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Although not in common use, precipitation gravimetry still provides a reliable means for assessing the accuracy of other methods of analysis or for verifying the composition of standard reference materials. In this section we review the general application of precipitation gravimetry to the analysis of inorganic and organic compounds.
The most important precipitants for inorganic cations are chromate, the halides, hydroxide, oxalate, sulfate, sulfide, and phosphate. A sum- mary of selected methods, grouped by precipitant, is shown in Table 8.1. Many in- organic anions can be determined using the same reactions by reversing the analyte and precipitant.
For example, chromate can be determined by adding BaCl2 and precipitating BaCrO4. Methods for other selected inorganic anions are summarized in Table 8.2. Methods for the homogeneous generation of precipitants are shown in Table 8.3.
The majority of inorganic precipitants show poor selectivity. Most organic pre- cipitants, however, are selective for one or two inorganic ions. Several common or- ganic precipitants are listed in Table 8.4.
Precipitation gravimetry continues to be listed as a standard method for the analysis of Mg2+ and SO42– in water and wastewater analysis. A description of the procedure for Mg2+ was discussed earlier in Method 8.1. Sulfate is analyzed by pre- cipitating BaSO4, using BaCl2 as the precipitant.
Precipitation is carried out in an acidic solution (acidified to pH 4.5–5.0 with HCl) to prevent the possible precipita- tion of BaCO3 or Ba3(PO4)2 and performed near the solution’s boiling point. The precipitate is digested at 80–90 °C for at least 2 h. Ashless filter paper pulp is added to the precipitate to aid in filtration. After filtering, the precipitate is ignited to con- stant weight at 800 °C. Alternatively, the precipitate can be filtered through a fine- porosity fritted glass crucible (without adding filter paper pulp) and dried to con- stant weight at 105 °C. This procedure is subject to a variety of errors, including occlusions of Ba(NO3)2, BaCl2, and alkali sulfates.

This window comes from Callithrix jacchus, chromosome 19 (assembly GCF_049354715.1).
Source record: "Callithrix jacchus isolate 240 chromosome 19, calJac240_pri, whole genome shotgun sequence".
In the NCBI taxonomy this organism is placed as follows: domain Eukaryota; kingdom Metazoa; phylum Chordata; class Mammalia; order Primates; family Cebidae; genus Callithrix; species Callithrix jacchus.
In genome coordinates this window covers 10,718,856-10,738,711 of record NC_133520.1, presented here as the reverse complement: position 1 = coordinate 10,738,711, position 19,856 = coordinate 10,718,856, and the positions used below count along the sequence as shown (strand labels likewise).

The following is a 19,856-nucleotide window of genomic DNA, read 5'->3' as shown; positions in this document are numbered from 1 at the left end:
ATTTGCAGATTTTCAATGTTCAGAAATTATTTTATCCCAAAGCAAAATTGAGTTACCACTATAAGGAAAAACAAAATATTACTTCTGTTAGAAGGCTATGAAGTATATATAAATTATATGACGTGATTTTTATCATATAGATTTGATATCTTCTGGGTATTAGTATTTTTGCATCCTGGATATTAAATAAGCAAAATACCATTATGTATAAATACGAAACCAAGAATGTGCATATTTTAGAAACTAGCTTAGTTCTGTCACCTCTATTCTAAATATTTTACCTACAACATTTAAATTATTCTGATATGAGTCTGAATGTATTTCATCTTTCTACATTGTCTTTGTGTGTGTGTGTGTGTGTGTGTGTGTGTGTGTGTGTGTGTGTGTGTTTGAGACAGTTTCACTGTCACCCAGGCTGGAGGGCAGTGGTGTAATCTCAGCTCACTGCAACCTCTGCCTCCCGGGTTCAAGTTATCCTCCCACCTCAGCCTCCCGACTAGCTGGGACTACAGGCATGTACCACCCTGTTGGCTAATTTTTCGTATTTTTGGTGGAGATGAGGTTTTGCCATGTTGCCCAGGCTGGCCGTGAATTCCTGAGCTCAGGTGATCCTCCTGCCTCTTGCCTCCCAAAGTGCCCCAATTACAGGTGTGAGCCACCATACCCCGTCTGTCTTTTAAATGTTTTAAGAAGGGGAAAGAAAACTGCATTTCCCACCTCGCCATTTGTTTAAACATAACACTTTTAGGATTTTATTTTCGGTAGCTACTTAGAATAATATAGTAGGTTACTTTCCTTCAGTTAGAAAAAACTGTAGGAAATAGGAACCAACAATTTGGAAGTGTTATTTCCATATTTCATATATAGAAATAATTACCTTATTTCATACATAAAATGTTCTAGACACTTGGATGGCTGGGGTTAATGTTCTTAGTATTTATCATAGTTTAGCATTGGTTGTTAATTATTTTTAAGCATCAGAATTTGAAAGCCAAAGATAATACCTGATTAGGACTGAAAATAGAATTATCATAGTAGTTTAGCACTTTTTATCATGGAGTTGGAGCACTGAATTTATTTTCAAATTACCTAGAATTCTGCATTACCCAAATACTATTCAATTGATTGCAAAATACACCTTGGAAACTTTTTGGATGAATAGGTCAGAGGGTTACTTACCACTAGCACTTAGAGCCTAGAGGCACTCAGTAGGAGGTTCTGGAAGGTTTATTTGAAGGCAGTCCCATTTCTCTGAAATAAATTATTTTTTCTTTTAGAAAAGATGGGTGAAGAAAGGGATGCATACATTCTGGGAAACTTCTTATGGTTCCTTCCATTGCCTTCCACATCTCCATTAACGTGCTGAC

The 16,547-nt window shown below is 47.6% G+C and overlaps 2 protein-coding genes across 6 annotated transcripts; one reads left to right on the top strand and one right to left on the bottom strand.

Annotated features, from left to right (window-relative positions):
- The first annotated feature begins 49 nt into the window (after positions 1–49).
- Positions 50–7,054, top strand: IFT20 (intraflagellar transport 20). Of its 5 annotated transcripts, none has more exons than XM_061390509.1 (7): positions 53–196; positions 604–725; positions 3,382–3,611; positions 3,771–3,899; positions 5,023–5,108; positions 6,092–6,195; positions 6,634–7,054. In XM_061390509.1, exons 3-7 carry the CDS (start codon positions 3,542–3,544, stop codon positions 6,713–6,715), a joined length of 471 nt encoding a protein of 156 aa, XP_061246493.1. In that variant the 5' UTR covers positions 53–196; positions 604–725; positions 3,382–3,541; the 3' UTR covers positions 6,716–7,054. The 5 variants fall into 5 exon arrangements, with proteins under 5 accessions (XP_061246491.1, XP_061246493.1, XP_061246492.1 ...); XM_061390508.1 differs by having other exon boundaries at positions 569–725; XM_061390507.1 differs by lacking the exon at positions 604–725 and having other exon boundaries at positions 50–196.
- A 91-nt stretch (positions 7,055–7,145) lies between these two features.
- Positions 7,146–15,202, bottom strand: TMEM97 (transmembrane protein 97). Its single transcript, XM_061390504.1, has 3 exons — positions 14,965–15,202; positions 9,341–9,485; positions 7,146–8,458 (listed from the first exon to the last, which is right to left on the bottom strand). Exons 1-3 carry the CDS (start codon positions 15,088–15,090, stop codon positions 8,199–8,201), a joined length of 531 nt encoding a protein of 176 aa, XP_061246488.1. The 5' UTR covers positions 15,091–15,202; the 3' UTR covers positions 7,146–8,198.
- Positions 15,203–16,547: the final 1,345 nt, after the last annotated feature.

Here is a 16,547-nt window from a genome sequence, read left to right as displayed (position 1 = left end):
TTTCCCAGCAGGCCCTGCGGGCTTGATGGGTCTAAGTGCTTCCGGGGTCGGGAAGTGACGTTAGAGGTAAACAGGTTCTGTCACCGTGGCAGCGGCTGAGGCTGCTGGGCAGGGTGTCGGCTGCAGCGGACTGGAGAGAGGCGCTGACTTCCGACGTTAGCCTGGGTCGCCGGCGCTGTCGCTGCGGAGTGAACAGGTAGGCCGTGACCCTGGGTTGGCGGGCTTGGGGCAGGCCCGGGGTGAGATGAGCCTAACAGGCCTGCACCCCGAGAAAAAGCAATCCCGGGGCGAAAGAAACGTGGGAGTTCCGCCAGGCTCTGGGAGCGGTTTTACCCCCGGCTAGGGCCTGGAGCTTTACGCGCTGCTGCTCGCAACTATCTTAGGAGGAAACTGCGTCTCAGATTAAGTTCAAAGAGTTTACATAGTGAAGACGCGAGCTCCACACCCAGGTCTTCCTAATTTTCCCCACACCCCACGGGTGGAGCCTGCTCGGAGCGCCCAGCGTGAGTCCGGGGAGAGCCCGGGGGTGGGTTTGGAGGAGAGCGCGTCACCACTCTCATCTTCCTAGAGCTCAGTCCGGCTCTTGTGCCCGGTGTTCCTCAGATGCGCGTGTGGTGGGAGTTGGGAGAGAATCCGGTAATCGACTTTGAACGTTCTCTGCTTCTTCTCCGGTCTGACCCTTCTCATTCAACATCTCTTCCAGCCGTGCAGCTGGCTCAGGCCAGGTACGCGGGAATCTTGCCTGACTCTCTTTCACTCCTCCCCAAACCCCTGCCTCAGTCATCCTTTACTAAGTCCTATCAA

Several organic functional groups or heteroatoms can be deter- mined using gravimetric precipitation methods; examples are outlined in Table 8.5. Note that the procedures for the alkoxy and alkimide functional groups are exam- ples of indirect analyses.
In precipitation gravimetry the relationship between the analyte and the precipitate is determined by the stoichiometry of the relevant reactions. As discussed, gravimetric calculations can be simplified by applying the principle of conservation of mass. The following example demonstrates the application of this approach to the direct analysis of a single analyte.
As discussed earlier, the simultaneous analysis of samples containing two analytes requires the isolation of two precipitates. As shown in Example 8.2, conservation of mass can be used to write separate stoichiometric equations for each precipitate. These equations can then be solved simultaneously for both analytes.
In an indirect analysis the precipitate does not contain the analyte, but is the product of a reaction involving the analyte. Despite the additional complexity, a stoichiometric relationship between the analyte and the precipitate can be written by applying the conservation principles discussed.
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